Benteng program

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Benteng program is an economic policy enacted by the government of Indonesia in April 1950 and officially stopped in 1957. Its purpose was to build the foundation of a strong pribumi economic class in the competitive sense against Chinese Indonesians.


The 1950s saw increased political pressure to nationalize Dutch private companies that still existed in Indonesia at the conclusion of the Indonesian National Revolution. However, Indonesia still needed significant foreign funding and skills in order to develop the foundation of an economy that can support its population. In February 1950 President Soekarno announced to foreign companies in Indonesia that the recovery of the economy of Indonesia following the revolution requires all available funds, foreign and domestic. In 1953 the Minister of Finance Ong Eng Die stated that the role of foreign companies in the economy of Indonesia needs to be formally clarified in future national development plans.

The program was devised as a means to nurture the role of Indonesian nationals in the economic development while avoiding conflict of interest with foreign companies, especially those from the Netherlands.


The Benteng program was executed in several steps, with significant changes in each step in terms of economic opportunities and access. Its main program covered imports, as the required funds were the least. Further, the role of Dutch companies were seen to be most significant in this area, especially through large trading companies.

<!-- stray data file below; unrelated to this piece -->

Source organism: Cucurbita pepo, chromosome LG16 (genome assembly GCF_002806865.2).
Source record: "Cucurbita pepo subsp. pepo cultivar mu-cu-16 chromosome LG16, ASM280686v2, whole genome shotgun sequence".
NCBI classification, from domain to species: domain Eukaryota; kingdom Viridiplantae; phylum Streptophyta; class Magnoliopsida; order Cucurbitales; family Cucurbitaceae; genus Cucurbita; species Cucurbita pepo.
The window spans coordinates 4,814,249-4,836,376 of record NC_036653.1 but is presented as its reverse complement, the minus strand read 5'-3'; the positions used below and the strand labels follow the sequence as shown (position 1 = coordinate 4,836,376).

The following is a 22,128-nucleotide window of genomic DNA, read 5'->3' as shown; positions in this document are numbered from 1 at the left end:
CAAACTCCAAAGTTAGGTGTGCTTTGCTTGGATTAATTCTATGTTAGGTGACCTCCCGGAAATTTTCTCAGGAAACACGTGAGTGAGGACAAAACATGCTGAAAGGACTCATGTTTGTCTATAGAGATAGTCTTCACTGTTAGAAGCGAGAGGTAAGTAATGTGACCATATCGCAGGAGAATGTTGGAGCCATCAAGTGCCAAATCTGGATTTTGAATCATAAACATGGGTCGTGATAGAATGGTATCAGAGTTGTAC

The program started by earmarking the importation of certain goods to pribumi businesses. Requirements for obtaining general import licenses were then changed. In 1950 it was decreed importing trading companies have to have at least 70% of its shares owned by native Indonesians. In May and June 1953, increasing this percentage was considered in debate, which brought up allegations of discrimination against the Tionghoa, resulting in the dissolution of Wilopo's Cabinet.

The program was reviewed in September 1955 by the Burnahuddin Harahap Cabinet and Secretary of Finance Sumitro Djojohadikusumo. Its ethnic-based requirements were scrapped and replaced by downpayment requirements.

The formation of the Karya Cabinet led by Djuanda Kartawidjaja in March and April 1957 signaled the transition to a directed economy under the auspices of Guided Democracy; Benteng program was then officially stopped.


  • Lindblad, J. Thomas, The Importance of Indonesianisasi during the Transition from the 1930s to the 1960s
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